How to Use a Golf Waggle and Swing Trigger
Good rhythm in your golf swing doesn’t just happen. You need to set the tone for your swing with your waggle. A waggle is a motion with the wrists in which the hands stay pretty much steady over the ball and the clubhead moves back a foot or two, as if starting the swing.
Waggling the club serves three main purposes:
Waggling is a rehearsal of the crucial opening segment of the backswing. When you use a waggle, you don't have to jump right into the full swing without getting used to the feel of it.
Waggling can set the tone for the pace of the swing. In other words, if you have a short, fast swing, make short, fast waggles. If your swing is of the long and slow variety, make long, slow waggles. Be true to your style.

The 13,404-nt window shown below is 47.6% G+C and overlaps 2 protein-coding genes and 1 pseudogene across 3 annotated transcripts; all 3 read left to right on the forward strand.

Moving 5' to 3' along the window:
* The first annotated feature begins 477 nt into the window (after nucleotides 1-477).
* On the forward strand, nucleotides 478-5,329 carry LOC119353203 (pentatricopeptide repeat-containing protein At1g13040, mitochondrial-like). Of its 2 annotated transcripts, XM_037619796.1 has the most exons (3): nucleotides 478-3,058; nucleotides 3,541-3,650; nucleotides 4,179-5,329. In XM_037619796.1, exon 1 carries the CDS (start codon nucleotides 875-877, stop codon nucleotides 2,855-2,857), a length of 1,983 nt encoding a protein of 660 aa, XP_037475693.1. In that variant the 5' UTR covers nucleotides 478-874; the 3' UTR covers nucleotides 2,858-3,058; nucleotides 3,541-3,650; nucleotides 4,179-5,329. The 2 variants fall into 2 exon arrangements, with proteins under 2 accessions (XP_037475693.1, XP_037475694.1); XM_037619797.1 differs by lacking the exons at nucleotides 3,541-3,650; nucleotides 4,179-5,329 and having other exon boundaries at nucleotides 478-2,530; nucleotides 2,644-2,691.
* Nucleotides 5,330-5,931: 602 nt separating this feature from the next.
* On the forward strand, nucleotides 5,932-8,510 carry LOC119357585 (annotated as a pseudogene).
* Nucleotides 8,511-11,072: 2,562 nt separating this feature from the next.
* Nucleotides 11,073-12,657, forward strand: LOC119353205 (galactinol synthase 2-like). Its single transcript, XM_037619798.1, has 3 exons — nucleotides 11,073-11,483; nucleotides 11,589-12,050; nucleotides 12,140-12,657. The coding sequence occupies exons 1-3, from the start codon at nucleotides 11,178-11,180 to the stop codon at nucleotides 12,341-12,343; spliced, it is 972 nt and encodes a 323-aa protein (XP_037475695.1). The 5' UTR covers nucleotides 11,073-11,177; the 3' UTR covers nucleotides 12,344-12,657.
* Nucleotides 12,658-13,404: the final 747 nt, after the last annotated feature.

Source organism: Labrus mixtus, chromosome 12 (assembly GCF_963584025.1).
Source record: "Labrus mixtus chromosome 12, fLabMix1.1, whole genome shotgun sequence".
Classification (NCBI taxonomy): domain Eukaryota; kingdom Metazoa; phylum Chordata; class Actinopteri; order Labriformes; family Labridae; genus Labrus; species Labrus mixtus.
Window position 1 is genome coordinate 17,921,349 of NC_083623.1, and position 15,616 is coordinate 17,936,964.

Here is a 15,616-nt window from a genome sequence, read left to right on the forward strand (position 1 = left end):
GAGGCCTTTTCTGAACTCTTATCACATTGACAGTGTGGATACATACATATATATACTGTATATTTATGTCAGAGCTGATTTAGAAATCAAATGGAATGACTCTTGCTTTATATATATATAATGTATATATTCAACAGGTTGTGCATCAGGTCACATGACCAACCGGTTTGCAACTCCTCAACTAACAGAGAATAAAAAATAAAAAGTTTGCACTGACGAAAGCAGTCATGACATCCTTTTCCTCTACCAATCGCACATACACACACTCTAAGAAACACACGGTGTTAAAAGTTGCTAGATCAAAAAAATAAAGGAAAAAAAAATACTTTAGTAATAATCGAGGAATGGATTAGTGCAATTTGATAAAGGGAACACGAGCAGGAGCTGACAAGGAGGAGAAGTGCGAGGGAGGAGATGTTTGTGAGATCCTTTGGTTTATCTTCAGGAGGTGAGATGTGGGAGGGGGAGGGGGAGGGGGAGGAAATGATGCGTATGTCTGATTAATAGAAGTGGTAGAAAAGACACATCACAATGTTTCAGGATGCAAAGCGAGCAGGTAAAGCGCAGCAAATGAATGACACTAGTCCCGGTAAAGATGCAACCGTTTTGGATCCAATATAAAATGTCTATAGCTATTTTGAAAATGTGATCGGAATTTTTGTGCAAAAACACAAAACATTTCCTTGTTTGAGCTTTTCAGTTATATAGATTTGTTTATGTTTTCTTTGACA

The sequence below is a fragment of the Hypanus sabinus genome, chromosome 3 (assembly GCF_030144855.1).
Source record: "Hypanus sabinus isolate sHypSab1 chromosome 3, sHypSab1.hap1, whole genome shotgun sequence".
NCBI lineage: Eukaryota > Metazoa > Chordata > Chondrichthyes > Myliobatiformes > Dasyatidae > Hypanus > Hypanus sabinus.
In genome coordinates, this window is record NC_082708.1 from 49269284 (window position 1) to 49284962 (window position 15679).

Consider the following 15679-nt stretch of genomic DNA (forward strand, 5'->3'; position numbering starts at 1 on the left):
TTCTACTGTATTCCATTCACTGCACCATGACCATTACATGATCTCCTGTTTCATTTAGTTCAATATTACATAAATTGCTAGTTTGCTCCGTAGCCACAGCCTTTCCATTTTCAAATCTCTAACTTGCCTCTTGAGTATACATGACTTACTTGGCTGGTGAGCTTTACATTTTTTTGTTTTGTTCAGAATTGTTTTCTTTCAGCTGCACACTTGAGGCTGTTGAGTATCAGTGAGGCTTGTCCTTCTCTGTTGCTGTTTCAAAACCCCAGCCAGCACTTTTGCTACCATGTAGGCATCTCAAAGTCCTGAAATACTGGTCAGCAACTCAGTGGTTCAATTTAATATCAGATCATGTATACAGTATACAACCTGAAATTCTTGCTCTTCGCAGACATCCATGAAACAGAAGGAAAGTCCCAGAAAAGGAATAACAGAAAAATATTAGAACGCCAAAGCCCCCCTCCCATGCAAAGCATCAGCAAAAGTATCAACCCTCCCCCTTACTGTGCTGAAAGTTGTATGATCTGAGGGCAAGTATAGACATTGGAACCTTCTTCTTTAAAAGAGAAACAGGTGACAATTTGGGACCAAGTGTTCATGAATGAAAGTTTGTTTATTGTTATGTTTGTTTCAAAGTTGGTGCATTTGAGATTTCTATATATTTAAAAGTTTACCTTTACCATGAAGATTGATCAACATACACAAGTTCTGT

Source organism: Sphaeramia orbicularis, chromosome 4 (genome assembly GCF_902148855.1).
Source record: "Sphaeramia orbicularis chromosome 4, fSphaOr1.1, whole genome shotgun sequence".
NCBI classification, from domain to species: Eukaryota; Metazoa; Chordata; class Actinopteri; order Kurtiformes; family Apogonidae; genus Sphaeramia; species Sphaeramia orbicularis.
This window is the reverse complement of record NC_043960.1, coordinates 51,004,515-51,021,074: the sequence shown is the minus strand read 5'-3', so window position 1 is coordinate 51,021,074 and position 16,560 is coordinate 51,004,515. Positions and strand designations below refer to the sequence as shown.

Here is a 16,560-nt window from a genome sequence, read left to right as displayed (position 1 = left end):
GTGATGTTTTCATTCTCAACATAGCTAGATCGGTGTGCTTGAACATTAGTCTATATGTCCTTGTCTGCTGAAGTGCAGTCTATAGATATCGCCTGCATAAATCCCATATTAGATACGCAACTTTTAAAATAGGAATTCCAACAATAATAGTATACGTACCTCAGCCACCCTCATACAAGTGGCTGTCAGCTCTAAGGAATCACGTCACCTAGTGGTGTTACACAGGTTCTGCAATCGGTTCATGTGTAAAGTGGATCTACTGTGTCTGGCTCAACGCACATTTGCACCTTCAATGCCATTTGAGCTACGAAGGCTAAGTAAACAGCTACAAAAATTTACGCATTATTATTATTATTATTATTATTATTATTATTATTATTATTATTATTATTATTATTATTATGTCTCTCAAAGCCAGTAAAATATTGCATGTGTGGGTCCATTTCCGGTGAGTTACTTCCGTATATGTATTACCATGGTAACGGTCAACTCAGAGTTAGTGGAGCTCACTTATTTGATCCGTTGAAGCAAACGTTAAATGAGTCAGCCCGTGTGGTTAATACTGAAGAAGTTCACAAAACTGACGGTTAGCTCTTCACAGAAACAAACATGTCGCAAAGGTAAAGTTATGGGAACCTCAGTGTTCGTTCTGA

In golf, you don’t want to start from a static position. You need a running start to build up momentum and to keep your swing from getting off to an abrupt, jerky beginning. Waggling the clubhead eases tension and introduces movement into your setup.
The waggle is actually the second-to-last thing you do before the backswing begins — the last thing is your swing trigger. A swing trigger can be any kind of move. For example, 1989 British Open champion Mark Calcavecchia shuffles his feet. Gary Player, winner of nine major championships, kicks his right knee in toward the ball. A slight turning of the head to the right is Jack Nicklaus’s cue to start his swing. Your swing trigger is up to you. Do whatever frees you up to get the club away from the ball. Create the flow!